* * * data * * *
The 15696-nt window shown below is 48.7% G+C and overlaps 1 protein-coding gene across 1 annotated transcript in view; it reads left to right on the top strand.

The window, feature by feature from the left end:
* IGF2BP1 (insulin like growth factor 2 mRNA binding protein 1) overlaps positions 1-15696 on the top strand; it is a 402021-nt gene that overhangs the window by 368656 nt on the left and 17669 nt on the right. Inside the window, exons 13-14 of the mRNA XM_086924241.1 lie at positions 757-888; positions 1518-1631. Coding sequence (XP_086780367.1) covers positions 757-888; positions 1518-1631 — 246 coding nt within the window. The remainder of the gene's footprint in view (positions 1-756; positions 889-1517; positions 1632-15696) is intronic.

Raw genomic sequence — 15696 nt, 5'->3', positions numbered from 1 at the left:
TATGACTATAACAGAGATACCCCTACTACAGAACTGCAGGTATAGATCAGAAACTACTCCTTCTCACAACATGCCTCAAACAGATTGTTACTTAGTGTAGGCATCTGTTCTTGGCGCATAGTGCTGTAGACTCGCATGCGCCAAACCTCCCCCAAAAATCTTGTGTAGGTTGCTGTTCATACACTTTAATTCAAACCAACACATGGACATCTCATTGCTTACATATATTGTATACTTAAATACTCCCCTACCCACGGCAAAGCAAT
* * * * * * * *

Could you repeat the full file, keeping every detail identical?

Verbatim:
The 15696-nt window shown below is 48.7% G+C and overlaps 1 protein-coding gene across 1 annotated transcript in view; it reads left to right on the top strand.

The window, feature by feature from the left end:
* IGF2BP1 (insulin like growth factor 2 mRNA binding protein 1) overlaps positions 1-15696 on the top strand; it is a 402021-nt gene that overhangs the window by 368656 nt on the left and 17669 nt on the right. Inside the window, exons 13-14 of the mRNA XM_086924241.1 lie at positions 757-888; positions 1518-1631. Coding sequence (XP_086780367.1) covers positions 757-888; positions 1518-1631 — 246 coding nt within the window. The remainder of the gene's footprint in view (positions 1-756; positions 889-1517; positions 1632-15696) is intronic.

Raw genomic sequence — 15696 nt, 5'->3', positions numbered from 1 at the left:
TATGACTATAACAGAGATACCCCTACTACAGAACTGCAGGTATAGATCAGAAACTACTCCTTCTCACAACATGCCTCAAACAGATTGTTACTTAGTGTAGGCATCTGTTCTTGGCGCATAGTGCTGTAGACTCGCATGCGCCAAACCTCCCCCAAAAATCTTGTGTAGGTTGCTGTTCATACACTTTAATTCAAACCAACACATGGACATCTCATTGCTTACATATATTGTATACTTAAATACTCCCCTACCCACGGCAAAGCAAT